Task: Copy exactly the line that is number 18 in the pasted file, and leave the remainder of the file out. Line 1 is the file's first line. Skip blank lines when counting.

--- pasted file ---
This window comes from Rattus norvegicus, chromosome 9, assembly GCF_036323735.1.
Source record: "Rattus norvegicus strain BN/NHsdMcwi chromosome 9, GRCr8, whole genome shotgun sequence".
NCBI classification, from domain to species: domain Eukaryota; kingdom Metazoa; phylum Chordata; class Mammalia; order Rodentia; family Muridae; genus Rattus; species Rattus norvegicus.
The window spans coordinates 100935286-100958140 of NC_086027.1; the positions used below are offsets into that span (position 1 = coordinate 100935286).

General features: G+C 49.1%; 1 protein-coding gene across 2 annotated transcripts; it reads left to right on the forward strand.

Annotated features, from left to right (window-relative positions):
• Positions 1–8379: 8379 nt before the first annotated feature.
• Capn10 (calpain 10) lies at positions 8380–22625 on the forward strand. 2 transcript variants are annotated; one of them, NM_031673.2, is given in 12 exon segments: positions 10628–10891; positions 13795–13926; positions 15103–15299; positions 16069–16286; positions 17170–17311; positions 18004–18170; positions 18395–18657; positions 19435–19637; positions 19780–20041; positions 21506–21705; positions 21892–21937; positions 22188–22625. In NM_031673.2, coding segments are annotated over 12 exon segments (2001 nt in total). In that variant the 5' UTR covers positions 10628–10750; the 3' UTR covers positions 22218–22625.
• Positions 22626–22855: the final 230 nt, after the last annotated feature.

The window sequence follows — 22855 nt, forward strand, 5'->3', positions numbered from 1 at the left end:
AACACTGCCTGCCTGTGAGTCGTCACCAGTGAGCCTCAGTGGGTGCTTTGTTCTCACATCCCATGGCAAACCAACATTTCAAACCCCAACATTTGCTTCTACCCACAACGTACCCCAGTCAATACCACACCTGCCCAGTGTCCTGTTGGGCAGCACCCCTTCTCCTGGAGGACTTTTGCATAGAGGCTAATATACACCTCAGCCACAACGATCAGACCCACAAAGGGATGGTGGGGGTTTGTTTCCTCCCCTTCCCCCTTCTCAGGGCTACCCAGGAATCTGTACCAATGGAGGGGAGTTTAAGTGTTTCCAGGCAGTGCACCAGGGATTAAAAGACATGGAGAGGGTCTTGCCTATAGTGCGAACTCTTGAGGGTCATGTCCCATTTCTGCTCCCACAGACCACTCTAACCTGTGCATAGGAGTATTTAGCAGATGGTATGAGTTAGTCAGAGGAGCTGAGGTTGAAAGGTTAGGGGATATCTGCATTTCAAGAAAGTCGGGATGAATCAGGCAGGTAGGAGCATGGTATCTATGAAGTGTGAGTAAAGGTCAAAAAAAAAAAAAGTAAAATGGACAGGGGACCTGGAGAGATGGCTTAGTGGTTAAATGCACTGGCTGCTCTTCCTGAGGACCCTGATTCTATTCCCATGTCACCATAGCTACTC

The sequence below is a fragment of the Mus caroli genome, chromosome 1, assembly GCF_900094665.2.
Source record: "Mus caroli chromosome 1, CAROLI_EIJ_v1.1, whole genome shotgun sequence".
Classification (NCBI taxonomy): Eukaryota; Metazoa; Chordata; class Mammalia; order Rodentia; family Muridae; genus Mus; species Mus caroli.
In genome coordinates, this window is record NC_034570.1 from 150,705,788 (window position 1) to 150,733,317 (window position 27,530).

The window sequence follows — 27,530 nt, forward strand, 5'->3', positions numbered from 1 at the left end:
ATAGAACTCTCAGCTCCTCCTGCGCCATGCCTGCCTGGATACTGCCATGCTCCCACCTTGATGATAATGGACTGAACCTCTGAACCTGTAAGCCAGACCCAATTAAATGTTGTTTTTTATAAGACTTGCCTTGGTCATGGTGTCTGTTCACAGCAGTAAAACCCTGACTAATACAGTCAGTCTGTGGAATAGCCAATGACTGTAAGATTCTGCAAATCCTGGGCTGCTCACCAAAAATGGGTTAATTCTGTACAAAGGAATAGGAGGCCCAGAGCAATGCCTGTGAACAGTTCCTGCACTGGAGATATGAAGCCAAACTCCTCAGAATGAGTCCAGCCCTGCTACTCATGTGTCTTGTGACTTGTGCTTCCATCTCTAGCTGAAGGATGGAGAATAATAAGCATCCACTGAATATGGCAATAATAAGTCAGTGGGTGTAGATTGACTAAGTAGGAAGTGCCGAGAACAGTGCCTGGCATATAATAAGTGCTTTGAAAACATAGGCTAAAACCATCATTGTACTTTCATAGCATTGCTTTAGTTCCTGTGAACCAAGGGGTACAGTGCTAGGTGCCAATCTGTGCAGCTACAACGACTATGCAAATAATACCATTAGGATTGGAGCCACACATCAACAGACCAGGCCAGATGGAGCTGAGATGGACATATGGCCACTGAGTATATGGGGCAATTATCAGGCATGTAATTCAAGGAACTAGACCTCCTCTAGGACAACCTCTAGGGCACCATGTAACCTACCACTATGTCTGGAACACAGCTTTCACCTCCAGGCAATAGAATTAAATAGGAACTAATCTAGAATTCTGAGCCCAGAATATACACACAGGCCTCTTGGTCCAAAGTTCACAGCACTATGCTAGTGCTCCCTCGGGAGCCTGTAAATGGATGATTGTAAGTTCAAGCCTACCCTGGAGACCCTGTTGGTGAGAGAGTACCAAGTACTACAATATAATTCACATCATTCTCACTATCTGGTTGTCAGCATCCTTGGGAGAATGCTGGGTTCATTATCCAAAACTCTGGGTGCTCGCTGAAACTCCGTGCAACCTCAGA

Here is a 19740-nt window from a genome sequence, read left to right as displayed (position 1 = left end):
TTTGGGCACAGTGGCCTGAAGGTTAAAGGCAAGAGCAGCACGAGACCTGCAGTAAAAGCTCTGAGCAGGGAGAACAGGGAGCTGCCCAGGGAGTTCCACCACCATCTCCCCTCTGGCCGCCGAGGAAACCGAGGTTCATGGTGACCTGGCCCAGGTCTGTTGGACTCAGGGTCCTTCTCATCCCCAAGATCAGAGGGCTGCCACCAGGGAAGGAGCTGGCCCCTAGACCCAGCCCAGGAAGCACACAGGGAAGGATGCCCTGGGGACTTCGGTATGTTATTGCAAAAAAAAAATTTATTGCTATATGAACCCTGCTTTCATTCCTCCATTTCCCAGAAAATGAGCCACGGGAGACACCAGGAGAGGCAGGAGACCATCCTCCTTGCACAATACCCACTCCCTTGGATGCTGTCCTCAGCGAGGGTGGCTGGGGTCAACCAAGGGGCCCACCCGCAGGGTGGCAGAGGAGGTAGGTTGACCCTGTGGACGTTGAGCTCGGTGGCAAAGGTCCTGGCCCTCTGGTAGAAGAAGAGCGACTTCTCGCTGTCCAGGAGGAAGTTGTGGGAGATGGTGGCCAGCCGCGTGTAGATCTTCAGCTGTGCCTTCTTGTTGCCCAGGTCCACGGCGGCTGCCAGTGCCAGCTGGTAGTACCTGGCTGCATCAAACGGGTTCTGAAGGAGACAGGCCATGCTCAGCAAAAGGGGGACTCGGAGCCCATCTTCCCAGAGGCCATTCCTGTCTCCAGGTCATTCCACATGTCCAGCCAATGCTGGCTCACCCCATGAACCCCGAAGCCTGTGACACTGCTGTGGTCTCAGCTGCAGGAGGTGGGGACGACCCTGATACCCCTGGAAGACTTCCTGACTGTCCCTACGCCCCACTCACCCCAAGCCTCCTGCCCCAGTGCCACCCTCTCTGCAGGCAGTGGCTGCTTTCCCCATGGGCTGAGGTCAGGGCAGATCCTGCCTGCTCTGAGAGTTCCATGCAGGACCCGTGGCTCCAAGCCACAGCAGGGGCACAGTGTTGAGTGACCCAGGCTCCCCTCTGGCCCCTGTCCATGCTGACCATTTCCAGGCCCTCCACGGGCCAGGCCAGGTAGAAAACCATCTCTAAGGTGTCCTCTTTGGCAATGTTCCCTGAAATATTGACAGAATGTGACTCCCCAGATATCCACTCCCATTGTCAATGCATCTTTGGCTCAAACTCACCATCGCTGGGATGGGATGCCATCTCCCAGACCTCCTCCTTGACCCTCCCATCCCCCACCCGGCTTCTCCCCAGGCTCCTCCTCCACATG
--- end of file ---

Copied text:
Here is a 19740-nt window from a genome sequence, read left to right as displayed (position 1 = left end):